If repairs are deemed not feasible, constructing a new bridge could take, very roughly, four to six years (reopening approximately 2024 – 2026).

But then, the construction would be done, and the new bridge could last for 50-75 years, depending on what type of replacement option was selected.

There are many types of replacement bridges to consider, and the decision will likely depend on several factors including cost, timeline, and the health of the infrastructure around the current bridge. In addition to construction, the approximate four- to six-year timelines include public input, design, planning, and permitting.

Again, we will know more as to whether or not repairs are feasible later this summer, once we complete our analysis on the structural stability of the bridge. Any decisions before then would be imprudent, but has and will not preclude our efforts to prepare for all pivots that data might suggest.

In addition to completing testing and analysis, another immediate step for both repair and replace scenarios will be to stabilize the bridge.

We are continuing to gear up and prepare for the stabilization work that will be the essential next step for public safety, no matter what path is ultimately chosen. While we may be able to adapt and scale back some aspects our stabilization plans if we move towards replacement, we would still need to strengthen and support the bridge in order to safely demolish it prior to replacement work commencing.

This work will begin this summer and will likely consist of three phases …

Details on those phases, and what happens next, are in the full SDOT post. Meantime, we are covering the Community Task Force meeting, and will have that report later this afternoon.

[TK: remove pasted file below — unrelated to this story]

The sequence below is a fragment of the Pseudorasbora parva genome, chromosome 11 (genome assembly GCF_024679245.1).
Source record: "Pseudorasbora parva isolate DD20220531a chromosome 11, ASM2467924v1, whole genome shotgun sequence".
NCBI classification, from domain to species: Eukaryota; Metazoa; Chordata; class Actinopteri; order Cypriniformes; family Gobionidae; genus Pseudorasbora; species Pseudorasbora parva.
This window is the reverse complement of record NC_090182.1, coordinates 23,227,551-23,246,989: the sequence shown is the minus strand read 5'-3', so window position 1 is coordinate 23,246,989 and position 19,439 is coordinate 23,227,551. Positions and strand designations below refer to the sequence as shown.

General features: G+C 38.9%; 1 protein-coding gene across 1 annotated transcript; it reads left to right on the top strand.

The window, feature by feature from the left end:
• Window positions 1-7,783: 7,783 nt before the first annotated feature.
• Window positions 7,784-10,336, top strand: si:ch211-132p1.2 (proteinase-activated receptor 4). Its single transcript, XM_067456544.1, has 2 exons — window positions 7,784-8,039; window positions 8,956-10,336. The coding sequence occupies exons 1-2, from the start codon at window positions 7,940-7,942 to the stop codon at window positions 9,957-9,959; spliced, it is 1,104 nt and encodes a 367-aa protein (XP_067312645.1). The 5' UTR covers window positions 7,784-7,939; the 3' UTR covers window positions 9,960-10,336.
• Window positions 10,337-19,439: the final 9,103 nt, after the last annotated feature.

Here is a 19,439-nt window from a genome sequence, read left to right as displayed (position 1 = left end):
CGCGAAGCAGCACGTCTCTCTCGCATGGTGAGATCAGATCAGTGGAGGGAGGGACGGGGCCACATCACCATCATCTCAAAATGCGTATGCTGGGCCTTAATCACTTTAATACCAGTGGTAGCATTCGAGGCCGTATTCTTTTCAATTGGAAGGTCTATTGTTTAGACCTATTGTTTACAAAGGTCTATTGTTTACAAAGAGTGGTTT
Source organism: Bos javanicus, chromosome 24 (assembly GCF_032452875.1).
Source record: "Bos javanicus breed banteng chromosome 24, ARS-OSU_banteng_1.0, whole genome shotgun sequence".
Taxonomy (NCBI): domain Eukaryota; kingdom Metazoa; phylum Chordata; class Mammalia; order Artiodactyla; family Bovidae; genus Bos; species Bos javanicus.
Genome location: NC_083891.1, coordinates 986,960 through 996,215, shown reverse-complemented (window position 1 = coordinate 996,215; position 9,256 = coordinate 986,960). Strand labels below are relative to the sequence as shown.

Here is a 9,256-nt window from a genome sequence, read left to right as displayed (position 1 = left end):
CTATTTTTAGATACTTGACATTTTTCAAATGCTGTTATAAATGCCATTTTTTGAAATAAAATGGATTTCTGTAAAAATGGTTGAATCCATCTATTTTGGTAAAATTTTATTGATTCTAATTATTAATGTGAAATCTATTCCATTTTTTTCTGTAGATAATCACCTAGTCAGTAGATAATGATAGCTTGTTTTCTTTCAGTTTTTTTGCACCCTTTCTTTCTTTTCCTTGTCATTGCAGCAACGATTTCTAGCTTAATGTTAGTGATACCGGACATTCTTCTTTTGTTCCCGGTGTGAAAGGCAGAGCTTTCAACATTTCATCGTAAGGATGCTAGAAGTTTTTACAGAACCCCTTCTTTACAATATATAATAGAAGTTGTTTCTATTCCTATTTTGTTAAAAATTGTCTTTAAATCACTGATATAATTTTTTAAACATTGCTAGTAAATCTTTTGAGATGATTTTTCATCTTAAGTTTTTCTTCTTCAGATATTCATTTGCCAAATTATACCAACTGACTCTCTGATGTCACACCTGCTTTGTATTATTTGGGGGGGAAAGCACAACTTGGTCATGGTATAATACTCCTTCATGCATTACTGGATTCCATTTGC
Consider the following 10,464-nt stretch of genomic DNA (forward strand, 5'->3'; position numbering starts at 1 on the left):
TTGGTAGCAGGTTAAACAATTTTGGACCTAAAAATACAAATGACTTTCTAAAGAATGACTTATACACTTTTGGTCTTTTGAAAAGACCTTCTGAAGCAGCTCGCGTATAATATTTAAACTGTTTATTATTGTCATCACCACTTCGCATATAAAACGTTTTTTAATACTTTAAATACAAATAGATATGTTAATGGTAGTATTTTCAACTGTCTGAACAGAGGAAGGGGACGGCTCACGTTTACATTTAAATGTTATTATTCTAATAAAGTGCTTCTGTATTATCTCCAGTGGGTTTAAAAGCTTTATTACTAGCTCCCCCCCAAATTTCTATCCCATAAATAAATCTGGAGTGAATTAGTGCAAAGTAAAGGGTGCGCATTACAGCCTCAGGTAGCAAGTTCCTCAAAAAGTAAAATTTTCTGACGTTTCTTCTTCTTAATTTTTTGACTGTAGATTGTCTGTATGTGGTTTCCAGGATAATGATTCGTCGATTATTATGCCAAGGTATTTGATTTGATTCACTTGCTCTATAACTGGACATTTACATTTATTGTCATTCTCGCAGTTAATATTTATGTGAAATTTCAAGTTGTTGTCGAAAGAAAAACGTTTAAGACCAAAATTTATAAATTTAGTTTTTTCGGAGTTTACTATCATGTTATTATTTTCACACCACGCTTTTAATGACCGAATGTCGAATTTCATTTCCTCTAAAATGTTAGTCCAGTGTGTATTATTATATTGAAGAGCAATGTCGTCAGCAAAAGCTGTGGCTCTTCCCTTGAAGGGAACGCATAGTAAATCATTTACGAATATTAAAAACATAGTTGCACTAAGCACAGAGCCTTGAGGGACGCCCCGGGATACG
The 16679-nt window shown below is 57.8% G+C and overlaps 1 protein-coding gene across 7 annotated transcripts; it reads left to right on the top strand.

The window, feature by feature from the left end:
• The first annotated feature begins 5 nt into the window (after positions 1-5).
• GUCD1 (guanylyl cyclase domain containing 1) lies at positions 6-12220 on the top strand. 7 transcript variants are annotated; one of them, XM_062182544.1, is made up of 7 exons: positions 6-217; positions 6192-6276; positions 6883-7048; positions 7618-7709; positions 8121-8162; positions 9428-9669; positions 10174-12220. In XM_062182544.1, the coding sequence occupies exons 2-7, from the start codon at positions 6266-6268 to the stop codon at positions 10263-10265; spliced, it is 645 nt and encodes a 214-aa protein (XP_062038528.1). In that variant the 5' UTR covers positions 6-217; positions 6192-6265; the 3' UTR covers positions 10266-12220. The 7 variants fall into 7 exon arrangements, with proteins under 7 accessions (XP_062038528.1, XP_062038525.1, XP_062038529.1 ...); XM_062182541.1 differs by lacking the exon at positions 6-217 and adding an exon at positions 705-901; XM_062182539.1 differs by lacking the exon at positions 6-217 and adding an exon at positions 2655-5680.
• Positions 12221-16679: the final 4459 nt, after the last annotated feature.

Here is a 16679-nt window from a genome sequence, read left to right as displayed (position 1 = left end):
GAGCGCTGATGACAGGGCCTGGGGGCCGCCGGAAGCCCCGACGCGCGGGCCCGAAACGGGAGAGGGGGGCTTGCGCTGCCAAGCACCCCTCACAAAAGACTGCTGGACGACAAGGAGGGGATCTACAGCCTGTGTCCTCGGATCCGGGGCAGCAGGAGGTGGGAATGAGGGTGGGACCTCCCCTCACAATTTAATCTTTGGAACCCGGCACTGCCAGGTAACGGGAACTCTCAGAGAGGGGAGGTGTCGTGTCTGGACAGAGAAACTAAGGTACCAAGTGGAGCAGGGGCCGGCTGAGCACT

113 Replies to "WEST SEATTLE BRIDGE CLOSURE: New potential timelines/scenarios from SDOT"

  • KT June 10, 2020 (2:06 pm)

    So, is anyone doing the math?  If they decide now to tear down the  bridge it will be 6 years of misery.  BUT, if they do the repair it will be 3 years (at least) of the current situation, followed by 10 years of a reduced capacity bridge, followed by 4 to 6 years of building a new bridge during which we go back to what we have right now for option.  Hmmm, whatever should they do?  

  • skeeter June 10, 2020 (2:14 pm)

    Well it looks like Jort was right all along.  He (she?) called this a while ago.  Time to ditch the car and find a way to make transit and cycling work.  I (literally) sold our second car last week.  I’ve been consistently biking across the lower swing bridge to get to/from work.  I’ll be saving so much money not having a second car.  My only other choices were to quit my job, which I can’t afford to do, or move out of West Seattle, which I don’t want to do.  So once again, thanks to Jort for predicting this and inspiring my family to rethink our approach.  

    • tsurly June 10, 2020 (2:33 pm)

      And you Skeeter get just as much credit for putting in the effort to adapt to an unfortunate situation and make a change to your habits.

    • Tim P June 10, 2020 (4:23 pm)

      I simply do not understand the frequent calls for people to switch to transit or bicycles. Those are simply not options for many, many scenarios. Need to get to a hospital quickly? Want to do a large grocery shop? Have to pick up some lumber to repair your fence? Need to visit your family in Everett? What about ambulances? Should they bicycle their way to your house when you’re having a heart attack?It’s one thing to suggest SOME travel can be done via bike or transit. But to ditch your car completely? That’s simply not practical. We need a bridge, not more water taxis.

      • Joe Z June 10, 2020 (5:24 pm)